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Ivacaftor is a potentiator of the CFTR chloride channel and is in worldwide clinical use for the chronic treatment of cystic fibrosis in patients. There is evidence that the bioavailability of ivacaftor in the body may be influenced by the multi-drug exporter P-glycoprotein. Here we have employed purified and reconstituted P-glycoprotein to study its interaction with ivacaftor as well as the ability of the drug to compete with a known transported substrate of the protein. We find that ivacaftor stimulates the ATPase activity of the purified protein and can compete with the transport of the fluorescent substrate Hoechst 33342. These findings lead us to conclude that ivacaftor is very likely an efficiently transported substrate of P-glycoprotein. Evidence for state-dependent binding of ivacaftor was obtained using a fluorescent, cysteine-reactive reporter dye. The quiescent, nucleotide-free state in the P-glycoprotein transport cycle appears to bind ivacaftor strongly.
P- glycoprotein (P-gp) is an ABC transporter that is typically expressed in the apical membranes of brain capillary endothelial cells (in the blood brain barrier)1, pancreas, kidney, liver2 and placenta3. It was first identified in a Chinese Hamster ovary cell line that was found to be resistant to colchicine4. P-gp transport activity is known to cause reduced therapeutic drug bioavailability in several cancers and also in chronic conditions such as epilepsy5,6. In the latter example, lower bioavailability of the drugs is caused by reduced uptake in the intestine and at the blood-brain barrier7. In cancer cells, P-gp causes multidrug resistance by actively exporting therapeutic drugs, hence reducing their efficacy5. Due to the ability of this protein to transport a large variety of unrelated compounds, newly developed drugs are tested as potential allocrites of P-gp. One such drug that was recently tested was the cystic fibrosis transmembrane conductance regulator (CFTR) potentiator ivacaftor or VX-7708.
Cystic fibrosis (CF) is an inherited, life – threatening disease that affects multiple organs such as the lungs and intestines. CF leads to the accumulation of mucus and consequently the blockage of ducts, which leads to secondary infections due to accumulation of bacteria9. Mutations in the CFTR gene are responsible for CF10. CFTR is expressed in the apical side of the plasma membrane and is involved in the transport of chloride ions across the membrane11. One of the most common CFTR mutations is G551D, which causes defective channel gating. This and several related channel gating mutations may be potentially treated with Ivacaftor or VX- 770 that works by increasing channel opening, hence improving channel gating12,13.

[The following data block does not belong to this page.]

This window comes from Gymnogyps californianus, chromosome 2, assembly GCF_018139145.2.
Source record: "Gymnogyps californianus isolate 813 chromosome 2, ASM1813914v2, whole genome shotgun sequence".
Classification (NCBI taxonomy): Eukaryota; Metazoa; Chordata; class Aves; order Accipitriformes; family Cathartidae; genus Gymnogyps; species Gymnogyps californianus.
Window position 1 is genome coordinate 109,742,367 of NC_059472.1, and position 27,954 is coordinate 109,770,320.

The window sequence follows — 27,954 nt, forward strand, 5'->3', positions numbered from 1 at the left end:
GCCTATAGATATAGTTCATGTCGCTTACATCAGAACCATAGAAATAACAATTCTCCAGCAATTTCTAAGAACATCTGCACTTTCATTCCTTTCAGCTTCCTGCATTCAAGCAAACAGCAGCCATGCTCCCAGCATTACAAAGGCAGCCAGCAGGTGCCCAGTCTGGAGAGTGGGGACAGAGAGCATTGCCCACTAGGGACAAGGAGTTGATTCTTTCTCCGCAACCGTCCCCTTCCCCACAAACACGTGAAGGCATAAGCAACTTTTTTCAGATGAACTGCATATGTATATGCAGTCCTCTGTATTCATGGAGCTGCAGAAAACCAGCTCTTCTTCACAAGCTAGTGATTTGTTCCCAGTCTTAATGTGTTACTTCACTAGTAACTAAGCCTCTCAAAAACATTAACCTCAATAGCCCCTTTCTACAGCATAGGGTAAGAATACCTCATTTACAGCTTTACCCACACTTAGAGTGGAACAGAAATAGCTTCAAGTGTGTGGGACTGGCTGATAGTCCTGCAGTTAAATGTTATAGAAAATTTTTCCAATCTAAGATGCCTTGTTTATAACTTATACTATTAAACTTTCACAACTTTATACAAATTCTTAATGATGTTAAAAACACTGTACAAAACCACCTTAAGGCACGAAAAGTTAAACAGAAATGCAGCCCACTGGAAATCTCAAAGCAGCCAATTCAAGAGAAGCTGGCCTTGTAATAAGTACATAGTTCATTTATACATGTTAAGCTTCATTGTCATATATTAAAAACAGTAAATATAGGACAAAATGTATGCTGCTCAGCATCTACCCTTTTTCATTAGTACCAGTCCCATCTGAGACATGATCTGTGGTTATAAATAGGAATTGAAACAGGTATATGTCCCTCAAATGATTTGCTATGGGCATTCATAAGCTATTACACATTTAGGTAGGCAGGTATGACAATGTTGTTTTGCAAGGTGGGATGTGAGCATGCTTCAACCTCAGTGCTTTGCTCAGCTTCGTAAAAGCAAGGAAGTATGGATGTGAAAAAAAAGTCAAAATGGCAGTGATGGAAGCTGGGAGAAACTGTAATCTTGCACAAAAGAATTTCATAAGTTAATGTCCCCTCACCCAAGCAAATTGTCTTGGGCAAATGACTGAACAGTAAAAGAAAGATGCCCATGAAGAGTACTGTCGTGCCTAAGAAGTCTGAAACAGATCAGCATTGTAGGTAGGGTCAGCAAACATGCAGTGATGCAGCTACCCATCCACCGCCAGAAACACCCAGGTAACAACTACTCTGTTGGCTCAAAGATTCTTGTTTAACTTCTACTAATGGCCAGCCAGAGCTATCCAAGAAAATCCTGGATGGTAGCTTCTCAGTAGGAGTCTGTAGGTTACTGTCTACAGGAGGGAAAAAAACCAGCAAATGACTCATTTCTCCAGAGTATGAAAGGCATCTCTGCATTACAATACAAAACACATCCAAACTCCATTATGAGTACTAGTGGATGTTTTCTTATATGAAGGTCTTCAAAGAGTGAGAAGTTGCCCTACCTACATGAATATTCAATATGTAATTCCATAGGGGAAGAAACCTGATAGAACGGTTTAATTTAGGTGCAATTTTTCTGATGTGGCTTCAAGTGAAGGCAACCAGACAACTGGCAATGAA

In vitro studies in human liver microsomes showed that ivacaftor could inhibit CYP2C8, CYP2C9 and CYP3A. In Caco- 2 cells, ivacaftor was able to inhibit P-gp8. Based on these studies, an in vivo clinical drug- drug interaction (DDI) study was carried out to test the effect of ivacaftor on substrates of CYP3A, CYP2C8, CYP2D6 and P-gp. This study showed that ivacaftor appeared to weakly inhibit CYP3A and P-gp (marginally increased bioavailability of midazolam and digoxin respectively)8.
However, these systems are extremely complex and do not provide a clear picture on how P-gp interacts with ivacaftor. Previous studies on P-gp have utilised membrane vesicles to study the effect of drugs on the protein5. In our study, we expressed wild – type human P-gp (WT hP-gp) in a Saccharomyces cerevisiae system. Human P-gp was purified from detergent solubilised yeast membranes and the purified, lipid reconstituted protein system was used to study the effect of ivacaftor on hP-gp.
Yeast growth media was obtained from Formedium (Hunstanton, Norfolk, UK). The reagents for protein expression, buffer components, CPM dye, verapamil, nicardipine and disodium ATP were from Sigma-Aldrich (Dorset, UK). N- dodecyl- β-D- maltoside (DDM) was from Merck Chemicals (Nottingham, UK). The protein purification columns were from GE healthcare (Buckinghamshire, UK). Brain polar lipids were from Avanti Polar Lipids (Alabaster, Alabama, USA). Hoechst 33342 was from Thermo Fisher scientific (Waltham, Massachusetts, USA). Ivacaftor was from Vertex pharmaceuticals (Boston, Massachusetts, USA). Tariquidar was from BioVision (Cambridge, UK).
The WT hP-gp DNA used in this study was kindly provided by Dr. Ian Kerr (University of Nottingham)14. The DNA was isolated from its host vector using PCR. BamH1/Xma1 restriction sites were also introduced at the 5′ and 3′ ends of the DNA and used to clone it into a modified p424GAL1 vector15. This vector has a GAL1 promoter and C- terminal GFP and 10X His tags for protein purification and visualisation. This construct was transformed into FGY217 S. cerevisiae as described previously15.